Diamond grinding (Figure 1) refers to a process where gang-mounted diamond saw blades (Figures 2 and 3) are used to shave off a thin, 1.5 – 19 mm (0.06 – 0.75 inch) top layer of an existing PCC surface in order to restore smoothness and friction characteristics. Most often, it is used to restore roadway friction or remove roughness caused by faulting, studded tire wear, and slab warping and curling.
Diamond grinding can reduce the IRI of an older pavement to 1.0 – 2.0 m/km (63 – 126 inches/mile).
Corrective maintenance. Restores pavement smoothness and frictional characteristics. Can also be used in new construction to attain initial specified smoothness, although properly constructed PCC pavements should not require any diamond grinding.
Gang-mounted diamond saw blades.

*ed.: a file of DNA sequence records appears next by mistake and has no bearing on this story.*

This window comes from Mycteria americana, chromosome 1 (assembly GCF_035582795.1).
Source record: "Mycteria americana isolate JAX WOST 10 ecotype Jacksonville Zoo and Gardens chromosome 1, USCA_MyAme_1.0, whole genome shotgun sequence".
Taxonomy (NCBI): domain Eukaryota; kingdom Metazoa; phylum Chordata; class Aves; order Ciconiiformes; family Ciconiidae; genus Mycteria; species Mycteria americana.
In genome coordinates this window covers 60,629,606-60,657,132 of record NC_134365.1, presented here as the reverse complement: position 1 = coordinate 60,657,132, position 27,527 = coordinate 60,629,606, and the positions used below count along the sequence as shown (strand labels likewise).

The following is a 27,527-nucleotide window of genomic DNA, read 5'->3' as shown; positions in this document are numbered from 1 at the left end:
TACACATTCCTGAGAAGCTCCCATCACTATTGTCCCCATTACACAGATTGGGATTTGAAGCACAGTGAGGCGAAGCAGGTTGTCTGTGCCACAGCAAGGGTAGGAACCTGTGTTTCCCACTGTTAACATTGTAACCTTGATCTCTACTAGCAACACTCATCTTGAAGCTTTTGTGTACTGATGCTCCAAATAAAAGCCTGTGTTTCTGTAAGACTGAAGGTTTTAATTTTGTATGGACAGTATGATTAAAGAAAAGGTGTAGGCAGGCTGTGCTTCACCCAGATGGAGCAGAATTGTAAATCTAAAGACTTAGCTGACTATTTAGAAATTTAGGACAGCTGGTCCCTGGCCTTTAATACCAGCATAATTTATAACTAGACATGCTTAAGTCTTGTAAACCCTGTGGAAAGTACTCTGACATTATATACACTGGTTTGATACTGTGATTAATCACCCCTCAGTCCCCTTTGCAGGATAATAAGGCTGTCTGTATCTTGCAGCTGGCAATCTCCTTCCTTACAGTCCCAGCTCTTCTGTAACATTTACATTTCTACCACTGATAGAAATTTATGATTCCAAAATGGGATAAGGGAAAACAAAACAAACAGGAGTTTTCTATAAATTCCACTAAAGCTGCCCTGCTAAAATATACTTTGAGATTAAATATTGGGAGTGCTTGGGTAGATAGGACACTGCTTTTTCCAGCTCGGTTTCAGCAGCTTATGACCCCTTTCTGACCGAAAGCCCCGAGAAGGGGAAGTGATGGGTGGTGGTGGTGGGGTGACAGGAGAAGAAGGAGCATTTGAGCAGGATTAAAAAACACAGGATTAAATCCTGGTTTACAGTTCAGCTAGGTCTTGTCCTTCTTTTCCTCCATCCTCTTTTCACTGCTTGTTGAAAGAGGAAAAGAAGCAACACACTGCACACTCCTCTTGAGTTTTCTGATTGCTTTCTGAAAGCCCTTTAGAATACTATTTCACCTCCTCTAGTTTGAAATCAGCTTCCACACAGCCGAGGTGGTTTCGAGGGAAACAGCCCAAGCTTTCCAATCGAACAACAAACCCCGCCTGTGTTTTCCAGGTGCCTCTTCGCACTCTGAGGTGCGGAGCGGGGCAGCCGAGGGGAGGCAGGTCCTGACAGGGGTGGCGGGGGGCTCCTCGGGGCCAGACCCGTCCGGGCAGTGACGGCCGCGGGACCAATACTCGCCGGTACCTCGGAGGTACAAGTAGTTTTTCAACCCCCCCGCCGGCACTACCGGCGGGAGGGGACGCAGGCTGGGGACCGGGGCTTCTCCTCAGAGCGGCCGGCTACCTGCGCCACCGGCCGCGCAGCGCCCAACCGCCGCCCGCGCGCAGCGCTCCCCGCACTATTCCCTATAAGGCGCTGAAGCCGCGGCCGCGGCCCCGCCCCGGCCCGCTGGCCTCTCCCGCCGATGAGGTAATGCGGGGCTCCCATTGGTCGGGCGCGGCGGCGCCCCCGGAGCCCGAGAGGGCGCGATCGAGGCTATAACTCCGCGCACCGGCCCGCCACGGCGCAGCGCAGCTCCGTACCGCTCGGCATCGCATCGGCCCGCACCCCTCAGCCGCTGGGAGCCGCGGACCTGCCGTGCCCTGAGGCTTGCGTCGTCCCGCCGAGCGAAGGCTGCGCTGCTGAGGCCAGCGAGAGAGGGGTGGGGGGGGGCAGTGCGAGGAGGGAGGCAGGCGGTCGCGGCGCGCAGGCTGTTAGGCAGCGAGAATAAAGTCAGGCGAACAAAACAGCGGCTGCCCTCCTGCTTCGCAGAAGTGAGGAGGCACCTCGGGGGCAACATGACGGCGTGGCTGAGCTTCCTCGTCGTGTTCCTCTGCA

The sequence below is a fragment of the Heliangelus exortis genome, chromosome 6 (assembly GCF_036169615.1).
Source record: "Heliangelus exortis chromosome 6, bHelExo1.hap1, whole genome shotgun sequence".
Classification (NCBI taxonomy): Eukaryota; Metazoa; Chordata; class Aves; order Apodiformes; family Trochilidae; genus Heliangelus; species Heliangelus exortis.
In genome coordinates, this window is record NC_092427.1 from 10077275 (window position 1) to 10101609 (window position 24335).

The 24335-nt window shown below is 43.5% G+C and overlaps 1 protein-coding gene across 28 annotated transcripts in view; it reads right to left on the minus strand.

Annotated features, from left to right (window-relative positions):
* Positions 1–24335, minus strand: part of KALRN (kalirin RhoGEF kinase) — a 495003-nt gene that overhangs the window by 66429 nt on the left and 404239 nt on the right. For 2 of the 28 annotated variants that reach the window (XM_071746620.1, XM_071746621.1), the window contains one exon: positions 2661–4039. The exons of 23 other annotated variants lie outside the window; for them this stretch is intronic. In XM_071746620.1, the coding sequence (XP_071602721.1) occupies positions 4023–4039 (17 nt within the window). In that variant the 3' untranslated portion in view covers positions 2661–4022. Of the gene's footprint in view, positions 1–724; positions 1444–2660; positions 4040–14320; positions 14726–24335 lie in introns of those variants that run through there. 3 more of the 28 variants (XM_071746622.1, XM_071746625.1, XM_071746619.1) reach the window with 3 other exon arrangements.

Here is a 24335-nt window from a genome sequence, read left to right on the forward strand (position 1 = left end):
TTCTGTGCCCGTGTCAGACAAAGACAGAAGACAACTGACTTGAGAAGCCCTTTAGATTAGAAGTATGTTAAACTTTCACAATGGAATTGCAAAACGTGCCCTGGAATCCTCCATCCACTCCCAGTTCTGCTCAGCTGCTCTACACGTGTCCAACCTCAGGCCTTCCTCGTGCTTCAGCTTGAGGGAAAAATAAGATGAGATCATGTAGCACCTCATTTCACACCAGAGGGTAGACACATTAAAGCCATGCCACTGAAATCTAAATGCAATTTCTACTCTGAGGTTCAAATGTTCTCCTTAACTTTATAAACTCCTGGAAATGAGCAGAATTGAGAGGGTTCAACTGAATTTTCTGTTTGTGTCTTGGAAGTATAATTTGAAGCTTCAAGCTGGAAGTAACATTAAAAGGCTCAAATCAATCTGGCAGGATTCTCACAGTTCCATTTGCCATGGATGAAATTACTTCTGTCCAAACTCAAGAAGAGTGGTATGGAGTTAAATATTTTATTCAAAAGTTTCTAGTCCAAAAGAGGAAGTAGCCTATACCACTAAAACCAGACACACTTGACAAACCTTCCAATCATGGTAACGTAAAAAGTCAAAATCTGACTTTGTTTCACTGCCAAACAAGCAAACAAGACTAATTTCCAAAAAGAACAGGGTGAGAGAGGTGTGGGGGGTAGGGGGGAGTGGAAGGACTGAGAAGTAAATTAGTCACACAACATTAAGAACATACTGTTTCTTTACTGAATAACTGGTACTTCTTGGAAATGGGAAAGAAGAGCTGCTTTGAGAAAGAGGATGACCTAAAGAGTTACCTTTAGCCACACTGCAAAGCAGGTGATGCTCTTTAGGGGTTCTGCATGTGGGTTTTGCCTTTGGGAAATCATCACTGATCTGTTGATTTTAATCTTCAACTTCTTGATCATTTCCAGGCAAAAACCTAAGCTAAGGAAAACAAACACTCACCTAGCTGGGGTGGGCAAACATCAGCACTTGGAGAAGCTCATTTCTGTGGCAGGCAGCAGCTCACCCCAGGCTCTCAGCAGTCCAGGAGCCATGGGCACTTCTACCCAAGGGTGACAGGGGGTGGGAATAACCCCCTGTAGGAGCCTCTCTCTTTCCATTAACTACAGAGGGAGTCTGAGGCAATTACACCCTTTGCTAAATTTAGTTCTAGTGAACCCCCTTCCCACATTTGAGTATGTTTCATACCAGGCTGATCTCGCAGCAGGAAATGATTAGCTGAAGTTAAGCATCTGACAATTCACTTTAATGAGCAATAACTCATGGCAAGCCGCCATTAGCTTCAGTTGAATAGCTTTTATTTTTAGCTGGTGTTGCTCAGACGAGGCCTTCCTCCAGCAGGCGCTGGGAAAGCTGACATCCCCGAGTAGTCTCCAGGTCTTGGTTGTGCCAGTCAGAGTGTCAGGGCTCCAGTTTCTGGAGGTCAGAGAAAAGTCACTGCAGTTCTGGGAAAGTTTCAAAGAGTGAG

Diamond grinding addresses serviceability problems but not their root cause. For example, diamond grinding can substantially reduce the roughness on a faulted rigid pavement, but it will not address the cause of faulting, nor will it prevent roughness in the future as a result of additional faulting.
Because the grinding head is cooled with water, a byproduct of diamond grinding is a slurry of ground PCC particles and water. Most of this slurry is picked up by vacuums within the grinding machine and either deposited along the highway shoulder (in some rural areas) or collected in trucks for disposal.